FILE PHOTO: A Google search page is seen through a magnifying glass in this photo illustration taken in Berlin, August 11, 2015. REUTERS/Pawel Kopczynski/File Photo


Maryland became the first state Friday to tax big tech companies for revenue from their digital advertising. The tax was vetoed by Maryland Gov. Larry Hogan, but the state’s Democratically-controlled legislature overrode the veto, arguing that large tech companies such as Amazon and Google must pay their fair share to aid their communities as they battle a pandemic-fueled recession. Big tech stocks have skyrocketed during the pandemic, a benefit lawmakers said should be reflected in state coffers. 

The tax could garner up to $250 million in its first year via a 10% tax on companies making more than $15 billion in global revenue, in addition to a smaller tax on less profitable companies. The revenue would fund Maryland schools and its recently-passed education reform. 

Critics of the tax warn that it could harm small and local businesses by making it more expensive for them to advertise on those platforms. The Internet Association, which represents companies like Facebook and Google, said that small businesses rely on digital advertising as “a critical lifeline” to gain new customers, while Gov. Hogan argued that it would be “unconscionable” to raise taxes and fees on Marylanders during a time of financial instability. 

Efforts to tax tech giants come amid an escalating debate about their economic powers and larger roles in society, especially as tech companies collect and sell more user data. Other states are considering similar measures to capture some of the massive revenue in big tech. In Kansas, the governor proposed new taxes for online streaming services such as Netflix and Hulu, while lawmakers in Washington state have sought to tax companies that sell consumers’ personal data as part of a broader push to protect online privacy.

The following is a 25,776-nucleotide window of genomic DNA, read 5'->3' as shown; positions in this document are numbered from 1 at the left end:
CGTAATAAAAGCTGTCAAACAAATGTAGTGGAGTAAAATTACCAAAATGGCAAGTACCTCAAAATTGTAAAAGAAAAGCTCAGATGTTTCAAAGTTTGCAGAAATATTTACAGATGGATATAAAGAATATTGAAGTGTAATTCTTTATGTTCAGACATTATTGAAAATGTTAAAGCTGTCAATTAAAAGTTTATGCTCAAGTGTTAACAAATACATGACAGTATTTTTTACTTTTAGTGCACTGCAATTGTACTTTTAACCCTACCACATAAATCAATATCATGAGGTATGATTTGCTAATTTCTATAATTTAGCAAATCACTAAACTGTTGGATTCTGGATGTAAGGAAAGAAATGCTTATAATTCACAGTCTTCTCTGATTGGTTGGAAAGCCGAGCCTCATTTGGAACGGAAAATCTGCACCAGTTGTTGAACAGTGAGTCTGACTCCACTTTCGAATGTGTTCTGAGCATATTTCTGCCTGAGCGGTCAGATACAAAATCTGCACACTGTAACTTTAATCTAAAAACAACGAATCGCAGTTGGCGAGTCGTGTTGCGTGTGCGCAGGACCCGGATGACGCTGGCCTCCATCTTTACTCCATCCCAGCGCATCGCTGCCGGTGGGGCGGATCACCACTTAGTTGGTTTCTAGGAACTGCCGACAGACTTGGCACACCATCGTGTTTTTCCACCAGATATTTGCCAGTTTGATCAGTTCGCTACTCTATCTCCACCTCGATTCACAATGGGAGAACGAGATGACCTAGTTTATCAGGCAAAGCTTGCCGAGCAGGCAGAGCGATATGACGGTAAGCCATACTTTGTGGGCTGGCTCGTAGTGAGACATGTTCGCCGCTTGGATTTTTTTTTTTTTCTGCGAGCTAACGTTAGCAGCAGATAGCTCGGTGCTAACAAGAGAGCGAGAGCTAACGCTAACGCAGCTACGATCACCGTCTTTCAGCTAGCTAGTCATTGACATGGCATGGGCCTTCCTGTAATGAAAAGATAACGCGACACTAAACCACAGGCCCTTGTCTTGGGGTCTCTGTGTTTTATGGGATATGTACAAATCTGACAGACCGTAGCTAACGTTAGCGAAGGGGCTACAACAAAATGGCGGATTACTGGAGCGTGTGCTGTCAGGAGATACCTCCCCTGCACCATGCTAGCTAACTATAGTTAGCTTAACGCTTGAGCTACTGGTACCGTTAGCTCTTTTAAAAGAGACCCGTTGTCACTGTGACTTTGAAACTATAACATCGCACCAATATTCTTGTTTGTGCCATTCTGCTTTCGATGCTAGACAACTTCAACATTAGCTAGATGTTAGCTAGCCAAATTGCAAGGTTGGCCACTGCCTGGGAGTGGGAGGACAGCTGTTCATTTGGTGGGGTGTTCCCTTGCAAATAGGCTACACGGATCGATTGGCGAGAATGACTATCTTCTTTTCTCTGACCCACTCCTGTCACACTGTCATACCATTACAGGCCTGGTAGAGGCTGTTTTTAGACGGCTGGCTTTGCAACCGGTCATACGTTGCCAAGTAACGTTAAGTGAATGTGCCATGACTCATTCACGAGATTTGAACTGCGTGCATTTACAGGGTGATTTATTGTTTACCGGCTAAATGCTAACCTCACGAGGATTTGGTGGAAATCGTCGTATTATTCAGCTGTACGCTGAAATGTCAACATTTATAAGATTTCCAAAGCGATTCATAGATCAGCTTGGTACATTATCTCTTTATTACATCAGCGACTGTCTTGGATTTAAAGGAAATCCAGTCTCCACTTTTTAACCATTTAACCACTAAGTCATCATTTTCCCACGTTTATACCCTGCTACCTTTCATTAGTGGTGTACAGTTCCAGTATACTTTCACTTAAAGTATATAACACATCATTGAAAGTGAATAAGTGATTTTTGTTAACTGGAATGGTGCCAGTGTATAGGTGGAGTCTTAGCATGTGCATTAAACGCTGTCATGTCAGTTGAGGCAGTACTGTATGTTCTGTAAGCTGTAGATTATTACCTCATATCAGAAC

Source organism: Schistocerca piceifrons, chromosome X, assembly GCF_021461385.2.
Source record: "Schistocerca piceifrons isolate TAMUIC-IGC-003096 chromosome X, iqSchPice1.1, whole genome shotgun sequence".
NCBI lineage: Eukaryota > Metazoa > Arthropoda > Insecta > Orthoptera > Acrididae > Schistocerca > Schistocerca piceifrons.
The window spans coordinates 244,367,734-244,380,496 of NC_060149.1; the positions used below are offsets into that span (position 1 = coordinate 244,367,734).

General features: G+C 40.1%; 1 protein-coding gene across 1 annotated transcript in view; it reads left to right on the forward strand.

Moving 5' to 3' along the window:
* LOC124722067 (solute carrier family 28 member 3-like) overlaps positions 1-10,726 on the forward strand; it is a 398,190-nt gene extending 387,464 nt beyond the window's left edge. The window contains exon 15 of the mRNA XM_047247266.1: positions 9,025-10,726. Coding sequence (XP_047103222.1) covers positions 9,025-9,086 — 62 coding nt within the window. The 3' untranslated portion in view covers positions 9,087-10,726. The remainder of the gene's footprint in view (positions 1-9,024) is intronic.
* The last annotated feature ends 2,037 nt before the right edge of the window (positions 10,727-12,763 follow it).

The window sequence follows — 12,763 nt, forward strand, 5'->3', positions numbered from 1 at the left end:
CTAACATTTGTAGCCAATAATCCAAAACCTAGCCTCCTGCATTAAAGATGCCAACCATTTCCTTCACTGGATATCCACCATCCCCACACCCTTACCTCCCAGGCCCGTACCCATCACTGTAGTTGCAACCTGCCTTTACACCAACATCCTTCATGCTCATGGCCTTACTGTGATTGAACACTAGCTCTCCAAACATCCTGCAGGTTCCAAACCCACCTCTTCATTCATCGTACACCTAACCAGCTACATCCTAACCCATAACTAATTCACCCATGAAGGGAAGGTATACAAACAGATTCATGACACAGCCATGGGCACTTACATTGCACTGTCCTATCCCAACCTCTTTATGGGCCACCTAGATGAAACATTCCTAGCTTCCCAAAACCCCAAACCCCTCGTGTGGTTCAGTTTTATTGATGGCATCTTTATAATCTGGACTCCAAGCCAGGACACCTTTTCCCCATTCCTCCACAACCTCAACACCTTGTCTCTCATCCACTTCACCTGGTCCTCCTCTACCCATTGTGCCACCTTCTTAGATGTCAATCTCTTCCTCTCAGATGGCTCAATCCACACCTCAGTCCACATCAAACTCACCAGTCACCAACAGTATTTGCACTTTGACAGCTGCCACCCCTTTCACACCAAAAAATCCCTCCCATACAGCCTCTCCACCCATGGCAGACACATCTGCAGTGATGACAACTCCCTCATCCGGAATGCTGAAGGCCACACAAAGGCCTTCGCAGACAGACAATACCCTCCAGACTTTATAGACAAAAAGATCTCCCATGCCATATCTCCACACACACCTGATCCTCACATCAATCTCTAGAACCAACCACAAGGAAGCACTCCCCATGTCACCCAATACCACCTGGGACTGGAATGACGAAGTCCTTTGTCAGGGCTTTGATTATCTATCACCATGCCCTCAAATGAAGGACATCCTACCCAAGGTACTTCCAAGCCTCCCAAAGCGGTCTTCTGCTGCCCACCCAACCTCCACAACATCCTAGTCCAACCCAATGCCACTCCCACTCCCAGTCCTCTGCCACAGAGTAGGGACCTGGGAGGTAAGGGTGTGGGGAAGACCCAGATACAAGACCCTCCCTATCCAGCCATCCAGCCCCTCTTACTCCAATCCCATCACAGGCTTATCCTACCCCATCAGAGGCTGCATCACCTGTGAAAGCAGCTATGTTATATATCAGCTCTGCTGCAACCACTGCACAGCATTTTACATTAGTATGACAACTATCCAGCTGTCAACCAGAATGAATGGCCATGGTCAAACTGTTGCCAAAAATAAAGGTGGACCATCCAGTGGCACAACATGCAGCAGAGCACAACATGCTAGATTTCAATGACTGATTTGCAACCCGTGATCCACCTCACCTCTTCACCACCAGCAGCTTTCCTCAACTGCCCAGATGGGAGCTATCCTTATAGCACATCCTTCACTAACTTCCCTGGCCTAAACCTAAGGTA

This section includes an aggregation of articles showing different viewpoints on the topic.

Big Tech’s Unlikely Next Battleground: North Dakota – The New York Times – 2/14/2021
North Dakota is part of a new front in the battle over Big Tech and its power. Frustrated with a lack of action from courts, regulators and Congress, tech rivals and critics are turning their attention to state legislatures, pushing bills that seek to tax the biggest tech companies, rein in their power and limit their control over the internet.

Maryland’s Legislature Just Imposed a New Tax on Digital Advertising by Overriding Gov. Larry Hogan’s Veto – Reason – 2/12/2021
Arguments in favor of overturning the veto on Friday included a mishmash of populist condemnations of “big tech” platforms, vague promises to use the money to improve Maryland schools, and non sequitur claims about how taxing digital ads would reduce teens’ use of e-cigarettes and vaping products.

Big Tech’s road to underperformance and why its dominance is waning – CNBC – 2/4/2021
Taxes: According to data from Empirical Research Partners, just prior to the pandemic the median technology and interactive media firm was paying an effective tax rate of about 13%, more than 5% lower than the median for the rest of the market. Therefore, it is logical to believe that tech’s leadership is disproportionately exposed to a shift in corporate tax policy.

Debate heats up over how countries tax Big Tech companies – Associated Press – 1/27/2021
Experts and officials say time is getting short. Manal Corwin, a tax principal at professional services firm KPMG and a former Treasury Department official in the Obama administration, said digital taxes multiplying outside the OECD process “are threatening to trigger a trade war.” U.S. trade officials have called unilateral digital taxes unfair and threatened trade retaliation against French goods, but have held off imposing sanctions.


This section includes an aggregation of tweets showing different viewpoints on the topic.

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